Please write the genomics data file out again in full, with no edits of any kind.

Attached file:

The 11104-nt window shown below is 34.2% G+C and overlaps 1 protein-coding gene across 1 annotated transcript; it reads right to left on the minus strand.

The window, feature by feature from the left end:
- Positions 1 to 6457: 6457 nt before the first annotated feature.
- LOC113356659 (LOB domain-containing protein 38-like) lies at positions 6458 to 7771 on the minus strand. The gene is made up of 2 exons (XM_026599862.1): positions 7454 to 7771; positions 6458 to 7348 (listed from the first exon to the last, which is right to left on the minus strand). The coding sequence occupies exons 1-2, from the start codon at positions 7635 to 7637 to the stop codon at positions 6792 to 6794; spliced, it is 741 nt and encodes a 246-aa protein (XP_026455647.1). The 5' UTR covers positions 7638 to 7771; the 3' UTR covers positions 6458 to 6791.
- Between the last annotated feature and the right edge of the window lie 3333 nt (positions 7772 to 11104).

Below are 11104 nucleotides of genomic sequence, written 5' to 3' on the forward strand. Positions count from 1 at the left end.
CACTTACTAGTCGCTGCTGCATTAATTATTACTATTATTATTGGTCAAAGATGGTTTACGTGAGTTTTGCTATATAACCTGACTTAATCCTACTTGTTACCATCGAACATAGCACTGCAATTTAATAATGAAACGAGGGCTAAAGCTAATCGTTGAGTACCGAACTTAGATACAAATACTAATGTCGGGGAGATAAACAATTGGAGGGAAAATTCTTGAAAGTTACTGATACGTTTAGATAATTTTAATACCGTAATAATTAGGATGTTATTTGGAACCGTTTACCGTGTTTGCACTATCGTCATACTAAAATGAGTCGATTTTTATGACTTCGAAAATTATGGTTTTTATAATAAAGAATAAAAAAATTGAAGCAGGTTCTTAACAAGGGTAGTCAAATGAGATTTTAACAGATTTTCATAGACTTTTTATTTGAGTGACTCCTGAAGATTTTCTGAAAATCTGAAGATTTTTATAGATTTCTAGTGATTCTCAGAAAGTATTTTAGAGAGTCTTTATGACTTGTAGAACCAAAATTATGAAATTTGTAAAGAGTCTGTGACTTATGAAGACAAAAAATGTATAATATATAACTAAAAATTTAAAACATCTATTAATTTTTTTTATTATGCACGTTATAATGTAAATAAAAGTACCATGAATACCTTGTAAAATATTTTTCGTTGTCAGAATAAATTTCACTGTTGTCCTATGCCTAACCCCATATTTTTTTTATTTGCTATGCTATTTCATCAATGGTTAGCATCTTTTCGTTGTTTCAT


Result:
The 11104-nt window shown below is 34.2% G+C and overlaps 1 protein-coding gene across 1 annotated transcript; it reads right to left on the minus strand.

The window, feature by feature from the left end:
- Positions 1 to 6457: 6457 nt before the first annotated feature.
- LOC113356659 (LOB domain-containing protein 38-like) lies at positions 6458 to 7771 on the minus strand. The gene is made up of 2 exons (XM_026599862.1): positions 7454 to 7771; positions 6458 to 7348 (listed from the first exon to the last, which is right to left on the minus strand). The coding sequence occupies exons 1-2, from the start codon at positions 7635 to 7637 to the stop codon at positions 6792 to 6794; spliced, it is 741 nt and encodes a 246-aa protein (XP_026455647.1). The 5' UTR covers positions 7638 to 7771; the 3' UTR covers positions 6458 to 6791.
- Between the last annotated feature and the right edge of the window lie 3333 nt (positions 7772 to 11104).

Below are 11104 nucleotides of genomic sequence, written 5' to 3' on the forward strand. Positions count from 1 at the left end.
CACTTACTAGTCGCTGCTGCATTAATTATTACTATTATTATTGGTCAAAGATGGTTTACGTGAGTTTTGCTATATAACCTGACTTAATCCTACTTGTTACCATCGAACATAGCACTGCAATTTAATAATGAAACGAGGGCTAAAGCTAATCGTTGAGTACCGAACTTAGATACAAATACTAATGTCGGGGAGATAAACAATTGGAGGGAAAATTCTTGAAAGTTACTGATACGTTTAGATAATTTTAATACCGTAATAATTAGGATGTTATTTGGAACCGTTTACCGTGTTTGCACTATCGTCATACTAAAATGAGTCGATTTTTATGACTTCGAAAATTATGGTTTTTATAATAAAGAATAAAAAAATTGAAGCAGGTTCTTAACAAGGGTAGTCAAATGAGATTTTAACAGATTTTCATAGACTTTTTATTTGAGTGACTCCTGAAGATTTTCTGAAAATCTGAAGATTTTTATAGATTTCTAGTGATTCTCAGAAAGTATTTTAGAGAGTCTTTATGACTTGTAGAACCAAAATTATGAAATTTGTAAAGAGTCTGTGACTTATGAAGACAAAAAATGTATAATATATAACTAAAAATTTAAAACATCTATTAATTTTTTTTATTATGCACGTTATAATGTAAATAAAAGTACCATGAATACCTTGTAAAATATTTTTCGTTGTCAGAATAAATTTCACTGTTGTCCTATGCCTAACCCCATATTTTTTTTATTTGCTATGCTATTTCATCAATGGTTAGCATCTTTTCGTTGTTTCAT